So you want to move to a new place. Maybe you are downsizing, or upsizing. No matter, carefully consider where you want to live, whether it is an apartment, duplex or house. All dwellings will ultimately have a good and bad side to them. New neighbors might be noisy and the old ones may want to visit you more than you like.
Look at yourself first. Hey, nobody’s perfect, but just see if you are the neat, tidy person that a potential landlord wants in the apartment, house or other dwelling. After all, its his/her place that you hope to live in. Do you always take your trash out? Do you dust, vacuum and mop floors often? If you have pets, are they properly groomed, fed and cleaned-up after? Are your dinner dishes cleaned and put away? Your porch and yard; are they free of debris, toys and other potential hazards? And, by the way, is your renters insurance paid up to date?
You also owe it to yourself to check out your landlord before signing the lease. Don’t get yourself onto a ledge that you cannot get off of. Often, local police, the local district judge and vendors/contractors can be an accurate character source of reference for the landlord. Maybe go so far as to ask current renters in the building, or neighbors about the person. Of course, the local chamber of commerce or BBB, can also help you size up your landlord. After all, you will likely be signing a year’s lease or better, thereby putting yourself into debt with him/her, so it pays to be cautious.
Finally, with the rent being the most important aspect of your future abode, research regional rents to make sure that you will be getting what you pay for. A fair market rent is obtainable by contacting local and regional housing authorities. Make certain that you compare “apples to oranges”; that is, that your desired apartment includes all, part, or no utilities…and which ones are involved. Also, make sure that you understand the lease and especially any security deposit, or other deposits, that you are expected to pay them.
Armed with this information, hopefully, you will help find yourself a great place to live and prosper.
You can reach us by email at: firstname.lastname@example.org
For many of us in the landlord/property management game for decades, we have seen the costly effects of renters that do not live up to our expectations of “good hygiene”.
Sure, the above photo was taken after a move-out..but not an eviction. Clearly, these folks had been living like this for sometime. What a shame..you might say, too bad you didn’t do regular inspections. True enough, but given all that is demanded of us these days, no doubt other landlords are having similar problems.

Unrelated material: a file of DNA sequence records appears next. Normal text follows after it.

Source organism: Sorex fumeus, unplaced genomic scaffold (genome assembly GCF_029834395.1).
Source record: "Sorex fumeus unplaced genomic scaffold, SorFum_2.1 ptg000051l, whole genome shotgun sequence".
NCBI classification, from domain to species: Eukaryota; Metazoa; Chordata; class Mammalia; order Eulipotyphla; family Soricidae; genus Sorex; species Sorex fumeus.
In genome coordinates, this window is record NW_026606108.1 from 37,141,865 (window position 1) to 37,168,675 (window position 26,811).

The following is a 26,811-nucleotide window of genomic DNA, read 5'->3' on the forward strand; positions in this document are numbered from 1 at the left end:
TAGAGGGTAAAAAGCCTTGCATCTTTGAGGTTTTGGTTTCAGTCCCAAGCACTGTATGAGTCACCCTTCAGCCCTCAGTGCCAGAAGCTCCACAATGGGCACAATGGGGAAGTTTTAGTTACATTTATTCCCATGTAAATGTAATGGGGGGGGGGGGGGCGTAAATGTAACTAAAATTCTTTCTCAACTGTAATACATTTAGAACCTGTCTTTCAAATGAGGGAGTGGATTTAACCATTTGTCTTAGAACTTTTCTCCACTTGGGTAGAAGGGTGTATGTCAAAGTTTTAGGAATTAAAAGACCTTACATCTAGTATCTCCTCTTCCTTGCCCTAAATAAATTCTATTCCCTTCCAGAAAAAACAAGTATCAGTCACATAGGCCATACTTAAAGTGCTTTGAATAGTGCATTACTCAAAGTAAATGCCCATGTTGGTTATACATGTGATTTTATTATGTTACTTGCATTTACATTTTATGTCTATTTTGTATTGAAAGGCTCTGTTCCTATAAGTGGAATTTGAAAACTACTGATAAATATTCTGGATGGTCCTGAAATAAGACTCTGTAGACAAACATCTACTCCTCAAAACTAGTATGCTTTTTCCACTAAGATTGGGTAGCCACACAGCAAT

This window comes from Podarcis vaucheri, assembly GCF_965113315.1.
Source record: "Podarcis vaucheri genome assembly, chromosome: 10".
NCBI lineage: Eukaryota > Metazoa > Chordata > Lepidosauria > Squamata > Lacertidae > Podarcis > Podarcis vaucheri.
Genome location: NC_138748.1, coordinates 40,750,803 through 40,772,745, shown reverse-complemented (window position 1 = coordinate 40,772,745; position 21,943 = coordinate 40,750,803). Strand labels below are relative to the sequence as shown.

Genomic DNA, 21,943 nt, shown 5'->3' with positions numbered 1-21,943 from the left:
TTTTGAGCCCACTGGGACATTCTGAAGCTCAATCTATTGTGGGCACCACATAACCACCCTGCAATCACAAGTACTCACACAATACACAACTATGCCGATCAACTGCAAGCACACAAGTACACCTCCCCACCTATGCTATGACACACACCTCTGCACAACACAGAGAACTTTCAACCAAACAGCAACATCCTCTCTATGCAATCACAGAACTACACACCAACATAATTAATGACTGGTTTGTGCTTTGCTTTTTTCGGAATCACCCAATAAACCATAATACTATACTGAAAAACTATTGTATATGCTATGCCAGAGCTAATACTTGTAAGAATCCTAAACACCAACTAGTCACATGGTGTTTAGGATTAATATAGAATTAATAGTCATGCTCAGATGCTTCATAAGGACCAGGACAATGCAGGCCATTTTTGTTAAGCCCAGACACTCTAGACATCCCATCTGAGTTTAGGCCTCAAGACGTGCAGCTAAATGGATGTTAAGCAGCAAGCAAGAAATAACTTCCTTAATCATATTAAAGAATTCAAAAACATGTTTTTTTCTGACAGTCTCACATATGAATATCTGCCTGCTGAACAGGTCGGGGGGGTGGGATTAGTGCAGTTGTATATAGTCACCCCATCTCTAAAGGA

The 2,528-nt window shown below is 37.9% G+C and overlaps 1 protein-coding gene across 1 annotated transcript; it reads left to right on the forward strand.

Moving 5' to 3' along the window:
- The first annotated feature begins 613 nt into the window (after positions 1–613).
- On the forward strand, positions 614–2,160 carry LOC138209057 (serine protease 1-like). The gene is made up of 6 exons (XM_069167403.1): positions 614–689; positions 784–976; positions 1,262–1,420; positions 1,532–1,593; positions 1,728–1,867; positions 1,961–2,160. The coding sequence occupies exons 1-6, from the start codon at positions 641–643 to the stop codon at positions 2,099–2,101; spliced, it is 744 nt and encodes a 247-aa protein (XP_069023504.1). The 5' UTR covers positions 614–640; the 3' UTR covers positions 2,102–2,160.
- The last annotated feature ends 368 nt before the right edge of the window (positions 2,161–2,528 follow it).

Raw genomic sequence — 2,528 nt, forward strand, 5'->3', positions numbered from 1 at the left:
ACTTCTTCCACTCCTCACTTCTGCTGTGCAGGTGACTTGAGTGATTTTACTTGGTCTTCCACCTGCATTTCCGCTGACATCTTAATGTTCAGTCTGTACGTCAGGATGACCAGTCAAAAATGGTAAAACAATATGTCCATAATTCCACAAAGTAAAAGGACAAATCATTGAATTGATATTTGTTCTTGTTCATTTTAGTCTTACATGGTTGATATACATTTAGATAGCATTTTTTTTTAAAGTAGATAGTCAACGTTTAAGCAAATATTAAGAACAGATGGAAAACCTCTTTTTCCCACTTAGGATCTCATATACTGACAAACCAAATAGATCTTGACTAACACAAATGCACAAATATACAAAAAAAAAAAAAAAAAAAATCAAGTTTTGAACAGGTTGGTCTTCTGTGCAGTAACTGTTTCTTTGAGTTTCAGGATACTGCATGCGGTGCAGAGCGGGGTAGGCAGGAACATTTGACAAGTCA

So, hmmmn, what to do? Our first suggestion is to do a drive-by of the property and observe any problems from the exterior. Often unconditional, or downright filthy things will be seen, such as trash strewn about lawns and porches, and poor pet treatment (if pets permitted). Large trash heaps at the curbside might alert the landlord that a renter has moved out, or, has too many people not in the lease staying with him.
Your maintenance staff, or also hired contractors can often assist with “incidental” inspections. For example, maintenance is called out for a backed up drain, or toilet, and finds other conditions unhygienic. If encouraged, the maintenance person, or contractor, will advise management of the situation and facilitate a regular inspection. They, in turn should be supported in any terribly filthy environment to “stand down”, until the tenant cleans up a mess so they can pursue their maintenance task.
Unfortunately, very often, but not 100% of the time, a tenant suspected of being a poor housekeeper, is also behind in the rent. Again, this gives management the opportunity to call/meet with the tenant to find rent solutions before an eviction, and to inspect the property’s condition.
We hope this information is helpful to both tenants and landlords. Another similar post is in the making. Follow us.
If you have been outside this morning, Winter’s snow has not stopped yet. The truth is, many folks decide to move in the Spring, whether buying or renting a new place.
If you need a nice, simple place to live and maintain, please contact us. Next month we will have a nice selection of 1 & 2 bedroom apartments, and an efficiency apartment. Rents on those range from $510 to $750 per month, so let us know what you need in advance. We do not permit pets or smoking in our apartment buildings.